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Volume 17 Number 2, Summer 2020, Pages 319-757   


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Examining the Effects of Metacognitive Instruction in Oral Communication for EFL Learners

    Ayako Kobayashi


This study investigated the effects of metacognitive instruction in oral communication for EFL learners over a semester. Participants (N = 58) were sampled from four oral communication classes in a private university in the western part of Japan where the researcher had been working as an English instructor. They were freshmen whose majors were not English. The treatment group (n = 28) received metacognitive instruction in oral communication (i.e., they were taught how to improve oral communication skills and how to become more autonomous learners through metacognitive processes as well as activities such as planning, monitoring, and reflecting). The contrast group (n = 30), taught by the same teacher, did not receive metacognitive instruction although they used the same textbooks and materials and had more time for interaction in English. Results of the questionnaire (SRLQ, the Self-Regulated Learning in Oral Communication Questionnaire, Kobayashi, 2016a) showed that students in the treatment group became more self-regulated learners. Moreover, it was found that the treatment group made greater gains in interactional competence, regulation of cognition, cognitive strategies and interaction strategies. Furthermore, it was verified that learners with low interactional competence in the treatment group benefited the most from such metacognitive instruction.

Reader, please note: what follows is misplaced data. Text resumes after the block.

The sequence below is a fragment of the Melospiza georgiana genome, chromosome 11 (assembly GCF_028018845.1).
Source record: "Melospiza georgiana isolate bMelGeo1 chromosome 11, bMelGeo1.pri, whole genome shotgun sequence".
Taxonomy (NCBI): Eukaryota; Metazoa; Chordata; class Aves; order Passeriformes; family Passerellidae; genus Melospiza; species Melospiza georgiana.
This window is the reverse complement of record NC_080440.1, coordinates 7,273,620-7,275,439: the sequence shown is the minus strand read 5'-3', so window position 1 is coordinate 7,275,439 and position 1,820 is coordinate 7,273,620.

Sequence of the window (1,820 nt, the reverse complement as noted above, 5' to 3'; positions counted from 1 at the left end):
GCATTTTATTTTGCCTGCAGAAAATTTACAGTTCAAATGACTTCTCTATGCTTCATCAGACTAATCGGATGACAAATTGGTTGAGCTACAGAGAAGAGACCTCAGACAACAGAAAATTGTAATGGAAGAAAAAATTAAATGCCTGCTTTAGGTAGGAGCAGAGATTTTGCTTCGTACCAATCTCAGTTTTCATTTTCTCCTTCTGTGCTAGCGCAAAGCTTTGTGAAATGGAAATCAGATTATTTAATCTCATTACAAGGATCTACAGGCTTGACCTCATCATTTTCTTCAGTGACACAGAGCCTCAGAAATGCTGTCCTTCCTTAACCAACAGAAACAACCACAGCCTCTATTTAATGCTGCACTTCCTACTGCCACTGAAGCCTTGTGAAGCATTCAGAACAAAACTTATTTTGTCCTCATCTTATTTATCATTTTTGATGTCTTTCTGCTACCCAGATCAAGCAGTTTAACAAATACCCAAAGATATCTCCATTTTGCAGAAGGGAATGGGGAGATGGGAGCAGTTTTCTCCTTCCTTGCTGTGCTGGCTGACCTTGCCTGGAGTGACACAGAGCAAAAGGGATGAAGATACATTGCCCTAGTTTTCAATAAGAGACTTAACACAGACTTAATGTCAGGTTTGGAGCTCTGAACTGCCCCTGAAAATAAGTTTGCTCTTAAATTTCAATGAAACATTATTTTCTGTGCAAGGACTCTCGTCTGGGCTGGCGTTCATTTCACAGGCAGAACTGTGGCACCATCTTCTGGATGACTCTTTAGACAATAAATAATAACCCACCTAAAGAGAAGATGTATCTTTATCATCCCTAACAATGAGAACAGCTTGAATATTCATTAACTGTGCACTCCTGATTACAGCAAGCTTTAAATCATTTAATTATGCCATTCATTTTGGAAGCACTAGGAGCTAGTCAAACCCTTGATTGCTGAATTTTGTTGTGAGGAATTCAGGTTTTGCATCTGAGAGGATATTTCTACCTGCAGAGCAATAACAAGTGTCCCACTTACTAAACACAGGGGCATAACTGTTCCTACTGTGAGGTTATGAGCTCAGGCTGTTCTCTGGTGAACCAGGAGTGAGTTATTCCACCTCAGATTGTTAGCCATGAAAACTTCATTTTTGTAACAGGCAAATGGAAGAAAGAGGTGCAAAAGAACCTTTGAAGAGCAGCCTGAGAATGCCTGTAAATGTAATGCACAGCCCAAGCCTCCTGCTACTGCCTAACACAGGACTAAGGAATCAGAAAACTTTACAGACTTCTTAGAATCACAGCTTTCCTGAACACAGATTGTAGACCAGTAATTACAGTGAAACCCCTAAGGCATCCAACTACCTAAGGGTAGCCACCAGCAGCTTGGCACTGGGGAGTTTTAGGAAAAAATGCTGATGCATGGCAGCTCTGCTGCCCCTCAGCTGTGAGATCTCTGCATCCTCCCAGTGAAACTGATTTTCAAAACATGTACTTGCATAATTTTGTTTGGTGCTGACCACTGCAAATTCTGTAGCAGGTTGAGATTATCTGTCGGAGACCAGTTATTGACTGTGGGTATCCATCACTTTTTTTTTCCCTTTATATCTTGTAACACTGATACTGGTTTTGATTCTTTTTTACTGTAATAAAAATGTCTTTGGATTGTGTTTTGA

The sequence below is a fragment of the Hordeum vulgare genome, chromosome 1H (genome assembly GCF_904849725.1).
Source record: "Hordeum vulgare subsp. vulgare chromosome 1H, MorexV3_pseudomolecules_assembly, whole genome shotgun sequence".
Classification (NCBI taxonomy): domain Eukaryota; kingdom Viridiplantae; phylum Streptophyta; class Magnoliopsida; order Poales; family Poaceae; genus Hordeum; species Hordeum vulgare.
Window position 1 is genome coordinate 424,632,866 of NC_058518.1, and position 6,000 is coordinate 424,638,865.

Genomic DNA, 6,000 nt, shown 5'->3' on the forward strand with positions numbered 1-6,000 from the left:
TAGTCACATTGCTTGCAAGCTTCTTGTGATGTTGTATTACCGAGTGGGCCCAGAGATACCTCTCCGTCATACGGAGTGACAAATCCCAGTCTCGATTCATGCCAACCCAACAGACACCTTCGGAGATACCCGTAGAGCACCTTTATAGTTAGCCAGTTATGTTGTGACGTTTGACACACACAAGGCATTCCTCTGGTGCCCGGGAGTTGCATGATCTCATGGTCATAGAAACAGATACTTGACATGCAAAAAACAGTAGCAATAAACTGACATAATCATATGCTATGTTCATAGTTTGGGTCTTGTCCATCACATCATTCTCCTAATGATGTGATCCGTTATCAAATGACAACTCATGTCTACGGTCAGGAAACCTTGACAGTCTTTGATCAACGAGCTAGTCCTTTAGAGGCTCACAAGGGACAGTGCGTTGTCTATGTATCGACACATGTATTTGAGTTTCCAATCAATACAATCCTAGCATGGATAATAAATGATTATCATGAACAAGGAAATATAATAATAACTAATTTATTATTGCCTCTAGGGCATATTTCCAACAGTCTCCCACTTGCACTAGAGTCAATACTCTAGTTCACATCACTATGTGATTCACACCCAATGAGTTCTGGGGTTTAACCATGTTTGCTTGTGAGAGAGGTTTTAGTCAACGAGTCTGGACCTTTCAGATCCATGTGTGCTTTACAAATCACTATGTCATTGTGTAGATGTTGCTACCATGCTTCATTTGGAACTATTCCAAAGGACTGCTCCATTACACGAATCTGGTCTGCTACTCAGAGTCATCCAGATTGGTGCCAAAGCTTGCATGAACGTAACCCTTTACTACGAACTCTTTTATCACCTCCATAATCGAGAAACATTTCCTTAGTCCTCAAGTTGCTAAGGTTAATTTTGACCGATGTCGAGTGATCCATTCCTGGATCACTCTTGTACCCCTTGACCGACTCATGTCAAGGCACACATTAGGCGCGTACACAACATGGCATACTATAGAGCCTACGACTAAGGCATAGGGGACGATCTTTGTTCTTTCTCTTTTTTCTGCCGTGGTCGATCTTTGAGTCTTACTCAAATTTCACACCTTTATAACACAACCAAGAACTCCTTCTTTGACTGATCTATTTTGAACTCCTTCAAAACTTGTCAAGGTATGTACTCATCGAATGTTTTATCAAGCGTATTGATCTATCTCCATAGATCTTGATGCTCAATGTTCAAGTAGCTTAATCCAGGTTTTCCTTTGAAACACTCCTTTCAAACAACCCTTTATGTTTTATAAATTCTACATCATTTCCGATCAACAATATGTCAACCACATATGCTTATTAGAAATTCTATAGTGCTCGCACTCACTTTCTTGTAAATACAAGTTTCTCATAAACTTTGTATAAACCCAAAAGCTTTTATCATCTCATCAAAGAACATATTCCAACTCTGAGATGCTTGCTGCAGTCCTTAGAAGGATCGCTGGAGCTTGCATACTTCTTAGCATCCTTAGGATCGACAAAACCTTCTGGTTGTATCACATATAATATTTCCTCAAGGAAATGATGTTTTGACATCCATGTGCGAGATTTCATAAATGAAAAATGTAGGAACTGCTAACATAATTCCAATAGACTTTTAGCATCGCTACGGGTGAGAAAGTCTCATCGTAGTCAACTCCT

Keywords: classroom research, EFL learners, oral communication, metacognitive instruction, learner autonomy